But, but we have a decent college with a library.

Terry said...

You'll know that the patriarchy is really in charge when every statue in America is a giant erect penis.
I figure that'll be around year six of the Trump administration. Wait 'til you see what we do in year seven!

Bob said...

Ann, are you writing for The Onion?

JSD said...

Left-over studio prop from Superman’s fortress of solitude.

rhhardin said...

A vibrator instead of a phallus would make it woman-friendly.

Terry said...

But there is a feeling out there among our betters that the more 'the volk' hate a piece of art they have been forced to pay for, the better it is.
John Carey, the anti-elitist Oxford Don, says that the early 20th century modernists purposely developed an aesthetic that would be repulsive to the bourgeois.

David Begley said...

"The recommendation, adopted on a 4-3 vote, still needs to be voted on by the City Council. It would then be referred to the Madison Arts Commission and Downtown Coordinating Committee before returning to the council for a final vote, a process that will likely take a month."

Speaking opportunities exist for Althouse to object.

cyrus83 said...

This kind of ploy happens all the time. Years ago the local government decided to buy 4 statues, sight unseen, from a local artist to display at some major locations in town at a ridiculous price. At least a pair of them could be described as phallic, none were very good, the artist didn't use the materials advertised, and the local townsfolk were in a rage over both the money spent and how poor these things looked.

The artists see a mark at the university, and they are taking full advantage of some not very bright people by using buzzwords to sell garbage.

Oso Negro said...

Ha ha ha. An ugly sculpture to represent the ugly fruits of "tolerance and diversity".

surfed said...

That there were more sculptures of the Col Heg's of the Wisconsin 15th militia and notable Wisconsonites in and around Madison. I went to Chickamauga in north west Georgia last year. It's a beautiful area of of the United States. Wandering the battlefield I came upon the location of the stand of the Wisconsin 15th in that battle. They took fearful losses in holding back my South Carolinian relatives who belonged to Kerhaw's Brigade of McLaws Division of Longstreet's Corp on loan from the Army of Northern Virginia. Col Heg's regiment took hundreds casualties to stem the Condederate tide. He gave his life in that stand. Imagine my surprise when last year on one of ny inunerable and never ending two lane black top tours of America I wandered into Madison and came upon Col Heg's statue. And that I knew his story and the story of his men so far from the Dells and the lakes of Wisconsin. Well, I'm the last generation of men who know of their sacrifice to what they believed and a Union they held dear. The warmth of that casting and it's heroic gaze and steadfast stance speak volumes of the steadfastness of your Wisconsin generations past. I doubt we will ever see their likes again.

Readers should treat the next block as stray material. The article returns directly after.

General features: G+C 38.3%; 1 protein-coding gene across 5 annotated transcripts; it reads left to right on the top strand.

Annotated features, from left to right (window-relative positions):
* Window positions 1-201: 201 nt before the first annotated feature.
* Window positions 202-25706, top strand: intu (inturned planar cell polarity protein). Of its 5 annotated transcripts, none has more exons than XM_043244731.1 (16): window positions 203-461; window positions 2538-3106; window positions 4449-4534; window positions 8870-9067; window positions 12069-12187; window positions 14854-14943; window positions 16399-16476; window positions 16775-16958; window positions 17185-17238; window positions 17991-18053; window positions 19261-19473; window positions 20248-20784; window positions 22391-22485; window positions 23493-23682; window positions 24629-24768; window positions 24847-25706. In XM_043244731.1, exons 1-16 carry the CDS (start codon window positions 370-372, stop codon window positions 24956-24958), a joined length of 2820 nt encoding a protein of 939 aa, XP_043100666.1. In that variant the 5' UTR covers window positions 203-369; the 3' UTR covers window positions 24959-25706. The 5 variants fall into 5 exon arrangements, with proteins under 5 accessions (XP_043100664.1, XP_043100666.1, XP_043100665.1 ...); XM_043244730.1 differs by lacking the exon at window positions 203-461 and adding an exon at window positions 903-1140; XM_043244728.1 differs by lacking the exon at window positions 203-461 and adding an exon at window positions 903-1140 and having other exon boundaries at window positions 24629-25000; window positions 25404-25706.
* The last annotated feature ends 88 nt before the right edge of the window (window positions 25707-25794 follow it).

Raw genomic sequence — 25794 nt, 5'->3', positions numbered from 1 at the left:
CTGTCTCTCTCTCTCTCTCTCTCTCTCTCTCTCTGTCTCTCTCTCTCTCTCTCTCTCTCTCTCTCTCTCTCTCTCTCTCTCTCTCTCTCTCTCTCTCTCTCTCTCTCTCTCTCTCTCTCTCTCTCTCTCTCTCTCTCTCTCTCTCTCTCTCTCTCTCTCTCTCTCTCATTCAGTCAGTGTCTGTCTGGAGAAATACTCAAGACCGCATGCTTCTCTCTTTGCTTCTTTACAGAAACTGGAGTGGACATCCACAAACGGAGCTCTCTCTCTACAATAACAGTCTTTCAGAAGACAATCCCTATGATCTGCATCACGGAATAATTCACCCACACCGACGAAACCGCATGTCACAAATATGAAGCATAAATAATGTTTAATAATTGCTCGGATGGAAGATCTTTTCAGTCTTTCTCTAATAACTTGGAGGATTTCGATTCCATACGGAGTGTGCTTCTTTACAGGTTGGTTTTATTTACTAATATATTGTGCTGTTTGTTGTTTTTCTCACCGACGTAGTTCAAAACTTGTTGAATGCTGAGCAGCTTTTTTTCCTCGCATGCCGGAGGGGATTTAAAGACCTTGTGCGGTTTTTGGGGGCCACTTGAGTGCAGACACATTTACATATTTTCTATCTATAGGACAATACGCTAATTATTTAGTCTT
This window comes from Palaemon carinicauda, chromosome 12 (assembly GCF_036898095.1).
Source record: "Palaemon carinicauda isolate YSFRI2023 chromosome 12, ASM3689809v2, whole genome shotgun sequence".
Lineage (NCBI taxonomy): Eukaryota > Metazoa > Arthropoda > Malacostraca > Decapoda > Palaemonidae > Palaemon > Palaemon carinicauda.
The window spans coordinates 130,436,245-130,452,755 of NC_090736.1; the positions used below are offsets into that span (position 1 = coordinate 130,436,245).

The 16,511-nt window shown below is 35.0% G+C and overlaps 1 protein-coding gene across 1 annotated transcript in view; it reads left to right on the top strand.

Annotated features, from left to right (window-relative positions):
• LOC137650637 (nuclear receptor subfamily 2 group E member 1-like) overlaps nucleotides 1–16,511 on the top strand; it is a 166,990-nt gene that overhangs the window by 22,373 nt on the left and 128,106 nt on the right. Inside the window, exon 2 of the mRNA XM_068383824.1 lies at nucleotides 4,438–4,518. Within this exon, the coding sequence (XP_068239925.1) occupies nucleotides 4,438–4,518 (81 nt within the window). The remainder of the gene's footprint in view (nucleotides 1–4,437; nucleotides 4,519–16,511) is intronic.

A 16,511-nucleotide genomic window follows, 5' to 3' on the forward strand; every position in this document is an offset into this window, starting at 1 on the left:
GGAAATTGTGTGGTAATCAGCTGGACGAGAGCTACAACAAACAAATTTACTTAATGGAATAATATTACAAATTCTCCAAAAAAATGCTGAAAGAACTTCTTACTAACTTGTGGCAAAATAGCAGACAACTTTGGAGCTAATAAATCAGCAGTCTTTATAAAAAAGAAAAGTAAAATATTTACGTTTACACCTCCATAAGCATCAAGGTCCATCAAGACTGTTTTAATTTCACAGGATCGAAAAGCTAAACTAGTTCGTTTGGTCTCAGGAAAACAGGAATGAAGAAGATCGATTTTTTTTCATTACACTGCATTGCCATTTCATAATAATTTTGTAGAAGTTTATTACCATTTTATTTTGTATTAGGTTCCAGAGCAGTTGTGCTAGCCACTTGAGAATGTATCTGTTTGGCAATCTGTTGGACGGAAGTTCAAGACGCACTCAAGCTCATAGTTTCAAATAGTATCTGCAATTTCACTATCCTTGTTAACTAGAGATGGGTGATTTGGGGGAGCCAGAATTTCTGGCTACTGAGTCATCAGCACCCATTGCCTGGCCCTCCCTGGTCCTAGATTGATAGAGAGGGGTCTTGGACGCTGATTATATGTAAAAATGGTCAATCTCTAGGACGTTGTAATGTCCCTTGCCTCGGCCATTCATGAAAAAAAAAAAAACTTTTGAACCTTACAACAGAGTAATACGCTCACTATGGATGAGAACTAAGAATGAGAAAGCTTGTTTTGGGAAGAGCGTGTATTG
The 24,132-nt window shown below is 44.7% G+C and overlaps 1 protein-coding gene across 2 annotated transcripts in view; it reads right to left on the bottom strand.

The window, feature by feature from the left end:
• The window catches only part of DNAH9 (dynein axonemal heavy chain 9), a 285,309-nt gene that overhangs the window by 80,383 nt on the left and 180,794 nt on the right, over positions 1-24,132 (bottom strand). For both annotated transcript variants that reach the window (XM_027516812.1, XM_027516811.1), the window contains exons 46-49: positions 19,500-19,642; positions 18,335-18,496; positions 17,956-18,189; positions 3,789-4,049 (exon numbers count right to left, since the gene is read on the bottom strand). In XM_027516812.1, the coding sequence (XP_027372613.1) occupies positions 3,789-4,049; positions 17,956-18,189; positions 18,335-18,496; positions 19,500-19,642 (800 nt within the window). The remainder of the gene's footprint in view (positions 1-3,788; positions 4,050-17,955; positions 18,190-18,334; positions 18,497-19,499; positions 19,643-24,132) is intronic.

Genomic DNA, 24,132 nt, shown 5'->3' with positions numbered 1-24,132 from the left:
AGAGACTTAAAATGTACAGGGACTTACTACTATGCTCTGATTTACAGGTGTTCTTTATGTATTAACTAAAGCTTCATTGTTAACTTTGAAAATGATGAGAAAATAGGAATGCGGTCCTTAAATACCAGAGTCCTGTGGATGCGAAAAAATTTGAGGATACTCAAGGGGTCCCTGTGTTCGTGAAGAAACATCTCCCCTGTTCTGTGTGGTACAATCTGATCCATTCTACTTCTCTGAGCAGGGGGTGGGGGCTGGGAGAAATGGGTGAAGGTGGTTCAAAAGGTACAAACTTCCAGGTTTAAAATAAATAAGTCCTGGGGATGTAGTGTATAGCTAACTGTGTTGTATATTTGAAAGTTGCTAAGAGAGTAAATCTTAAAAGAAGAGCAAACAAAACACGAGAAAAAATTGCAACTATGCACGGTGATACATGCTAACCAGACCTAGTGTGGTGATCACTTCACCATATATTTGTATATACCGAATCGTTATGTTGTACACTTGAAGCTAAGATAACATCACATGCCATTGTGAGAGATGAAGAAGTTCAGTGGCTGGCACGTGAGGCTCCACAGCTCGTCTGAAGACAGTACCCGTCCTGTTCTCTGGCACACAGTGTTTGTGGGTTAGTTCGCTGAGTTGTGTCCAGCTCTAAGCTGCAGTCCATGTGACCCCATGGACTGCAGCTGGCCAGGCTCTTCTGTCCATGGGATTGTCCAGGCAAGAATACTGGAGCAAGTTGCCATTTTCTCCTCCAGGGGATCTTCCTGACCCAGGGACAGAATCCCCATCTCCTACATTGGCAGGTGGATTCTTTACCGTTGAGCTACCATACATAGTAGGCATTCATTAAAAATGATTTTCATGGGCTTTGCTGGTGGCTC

Sydney said...

My alma mater has a phallic fountain. When I was a student, people would drape it with plastic bags to look like condoms. (It's supposed to symbolize a ray of light. I think the artist missed the mark.)

Sebastian said...

"I don't know what could possibly have convinced them that this thing belongs in the heart of the University of Wisconsin–Madison campus." Faux surprise again, right? I mean: it 1. is ugly, 2. costs a lot, 3. wastes public money, 4. destroys "sacred" space, 5. tells the yahoos to stuff their petty bourgeois notions about art. So it's perfect for UW.

JAORE said...

Tolerance and diversity?

How about a wall..... around a safe space teddy bear?

Terry said...

Wait a second . . . it's going on the Madison campus? . . . you mean they are putting that stupid thing on land stolen from the Menominee?
It's like Wounded Knee all over again.

dda6ga dda6ga said...

Albert Speer does Madison, left wing applauds...

David Begley said...

There used to be some horrible steel beam art pieces on Creighton's campus. Long gone. Better stuff in place including a fabulous piece of St. Ignatius Loyola in front of our library.

CWJ said...

From that angle, the lumpy stone looks like a right handed version of the Blue Fist. So it appears the artists may be pushing that button as well as the others.

Obadiah said...

Yeah, we have one of these by our city hall. It is known as "the turd in the plaza."

Guildofcannonballs said...

I have never met me nicer folks than in Des Moines.

Broke down at 34' and 20,000 + lbs. ain't my idear of no damn fun, but Des Moines made it all right.

Grand, lovely, beautiful Des Moines.

I curse that there rain though unto this day, verily I say.

Big Mike said...

@Althouse, what do you know about sculpture? All you have is a BFA ...

Oh

Ann Althouse said...

"From that angle, the lumpy stone looks like a right handed version of the Blue Fist."

I thought that too.

Ann Althouse said...

I love Des Moines, but it's not an art brand that inspires confidence.

buwaya puti said...

There are a host of worthy Wisconsinites to honor with a proper statue.
Under the circumstances, perhaps a suitable memorial to Gary Gygax. It would be no problem raising the money.

David said...